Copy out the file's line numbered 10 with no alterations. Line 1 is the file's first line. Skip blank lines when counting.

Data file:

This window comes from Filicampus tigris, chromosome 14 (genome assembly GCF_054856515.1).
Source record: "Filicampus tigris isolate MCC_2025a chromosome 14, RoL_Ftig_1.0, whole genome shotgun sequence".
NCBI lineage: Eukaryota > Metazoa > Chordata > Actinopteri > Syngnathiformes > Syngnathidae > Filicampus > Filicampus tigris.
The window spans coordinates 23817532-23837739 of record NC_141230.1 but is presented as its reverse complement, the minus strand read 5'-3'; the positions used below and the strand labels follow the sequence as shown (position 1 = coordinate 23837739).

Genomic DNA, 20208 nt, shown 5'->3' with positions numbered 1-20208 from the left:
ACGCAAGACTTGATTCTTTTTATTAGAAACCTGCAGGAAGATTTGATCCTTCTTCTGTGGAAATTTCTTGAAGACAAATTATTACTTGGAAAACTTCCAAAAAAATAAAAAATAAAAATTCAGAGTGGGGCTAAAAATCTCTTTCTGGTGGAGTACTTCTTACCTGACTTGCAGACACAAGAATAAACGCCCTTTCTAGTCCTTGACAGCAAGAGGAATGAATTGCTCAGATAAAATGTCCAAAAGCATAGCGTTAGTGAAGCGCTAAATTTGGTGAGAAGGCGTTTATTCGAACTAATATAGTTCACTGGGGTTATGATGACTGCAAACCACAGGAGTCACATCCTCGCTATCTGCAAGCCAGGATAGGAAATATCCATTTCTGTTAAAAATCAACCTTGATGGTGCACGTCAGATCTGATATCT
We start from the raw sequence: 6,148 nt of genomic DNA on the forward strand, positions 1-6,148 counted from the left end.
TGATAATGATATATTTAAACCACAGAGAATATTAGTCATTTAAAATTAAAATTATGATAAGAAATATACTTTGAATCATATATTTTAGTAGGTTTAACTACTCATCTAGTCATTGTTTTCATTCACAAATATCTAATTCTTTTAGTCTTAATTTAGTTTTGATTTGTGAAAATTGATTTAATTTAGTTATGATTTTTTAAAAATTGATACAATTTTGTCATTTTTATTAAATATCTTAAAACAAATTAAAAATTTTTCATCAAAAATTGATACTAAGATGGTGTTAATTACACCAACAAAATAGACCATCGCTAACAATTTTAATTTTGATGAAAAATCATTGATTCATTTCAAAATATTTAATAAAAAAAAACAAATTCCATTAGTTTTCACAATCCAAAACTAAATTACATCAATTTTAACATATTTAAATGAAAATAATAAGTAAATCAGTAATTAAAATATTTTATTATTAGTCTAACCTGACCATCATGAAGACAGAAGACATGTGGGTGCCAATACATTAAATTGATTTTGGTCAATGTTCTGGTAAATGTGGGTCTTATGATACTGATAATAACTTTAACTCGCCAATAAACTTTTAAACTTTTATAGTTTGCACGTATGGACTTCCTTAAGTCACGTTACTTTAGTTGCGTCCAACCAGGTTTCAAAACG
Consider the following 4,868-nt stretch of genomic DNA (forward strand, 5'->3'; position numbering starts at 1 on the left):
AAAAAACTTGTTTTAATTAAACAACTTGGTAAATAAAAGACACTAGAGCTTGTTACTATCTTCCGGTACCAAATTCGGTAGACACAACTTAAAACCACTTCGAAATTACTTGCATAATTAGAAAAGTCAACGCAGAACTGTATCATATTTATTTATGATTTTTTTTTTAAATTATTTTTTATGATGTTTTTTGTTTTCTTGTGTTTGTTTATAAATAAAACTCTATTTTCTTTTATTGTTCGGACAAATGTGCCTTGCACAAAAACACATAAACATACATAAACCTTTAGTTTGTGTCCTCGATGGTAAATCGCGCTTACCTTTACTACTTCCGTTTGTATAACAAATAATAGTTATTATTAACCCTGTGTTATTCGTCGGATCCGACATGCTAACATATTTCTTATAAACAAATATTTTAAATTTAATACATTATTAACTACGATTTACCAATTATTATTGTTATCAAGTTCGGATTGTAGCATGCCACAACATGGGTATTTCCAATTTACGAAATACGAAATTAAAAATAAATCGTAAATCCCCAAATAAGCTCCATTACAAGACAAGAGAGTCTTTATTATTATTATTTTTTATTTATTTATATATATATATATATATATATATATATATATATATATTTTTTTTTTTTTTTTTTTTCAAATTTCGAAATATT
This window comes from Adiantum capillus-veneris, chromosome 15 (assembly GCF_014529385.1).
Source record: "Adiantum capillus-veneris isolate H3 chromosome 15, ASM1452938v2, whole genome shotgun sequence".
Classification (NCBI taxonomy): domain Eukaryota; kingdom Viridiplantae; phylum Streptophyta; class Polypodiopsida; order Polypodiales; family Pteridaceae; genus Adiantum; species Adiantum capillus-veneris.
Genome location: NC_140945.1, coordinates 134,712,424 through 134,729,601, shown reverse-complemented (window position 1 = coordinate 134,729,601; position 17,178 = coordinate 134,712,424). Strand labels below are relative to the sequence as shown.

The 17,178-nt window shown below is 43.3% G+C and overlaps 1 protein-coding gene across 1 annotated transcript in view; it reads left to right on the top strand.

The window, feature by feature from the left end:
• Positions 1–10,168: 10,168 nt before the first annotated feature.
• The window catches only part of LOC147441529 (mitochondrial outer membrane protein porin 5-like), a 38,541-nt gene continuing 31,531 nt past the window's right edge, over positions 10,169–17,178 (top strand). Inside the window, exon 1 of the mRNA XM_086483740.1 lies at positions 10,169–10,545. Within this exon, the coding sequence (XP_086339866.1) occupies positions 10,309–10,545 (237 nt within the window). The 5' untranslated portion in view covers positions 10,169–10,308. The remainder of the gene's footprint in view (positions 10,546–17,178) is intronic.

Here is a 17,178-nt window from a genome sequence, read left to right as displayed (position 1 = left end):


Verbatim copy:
AAAAAACTTGTTTTAATTAAACAACTTGGTAAATAAAAGACACTAGAGCTTGTTACTATCTTCCGGTACCAAATTCGGTAGACACAACTTAAAACCACTTCGAAATTACTTGCATAATTAGAAAAGTCAACGCAGAACTGTATCATATTTATTTATGATTTTTTTTTTAAATTATTTTTTATGATGTTTTTTGTTTTCTTGTGTTTGTTTATAAATAAAACTCTATTTTCTTTTATTGTTCGGACAAATGTGCCTTGCACAAAAACACATAAACATACATAAACCTTTAGTTTGTGTCCTCGATGGTAAATCGCGCTTACCTTTACTACTTCCGTTTGTATAACAAATAATAGTTATTATTAACCCTGTGTTATTCGTCGGATCCGACATGCTAACATATTTCTTATAAACAAATATTTTAAATTTAATACATTATTAACTACGATTTACCAATTATTATTGTTATCAAGTTCGGATTGTAGCATGCCACAACATGGGTATTTCCAATTTACGAAATACGAAATTAAAAATAAATCGTAAATCCCCAAATAAGCTCCATTACAAGACAAGAGAGTCTTTATTATTATTATTTTTTATTTATTTATATATATATATATATATATATATATATATATATATATTTTTTTTTTTTTTTTTTTTCAAATTTCGAAATATT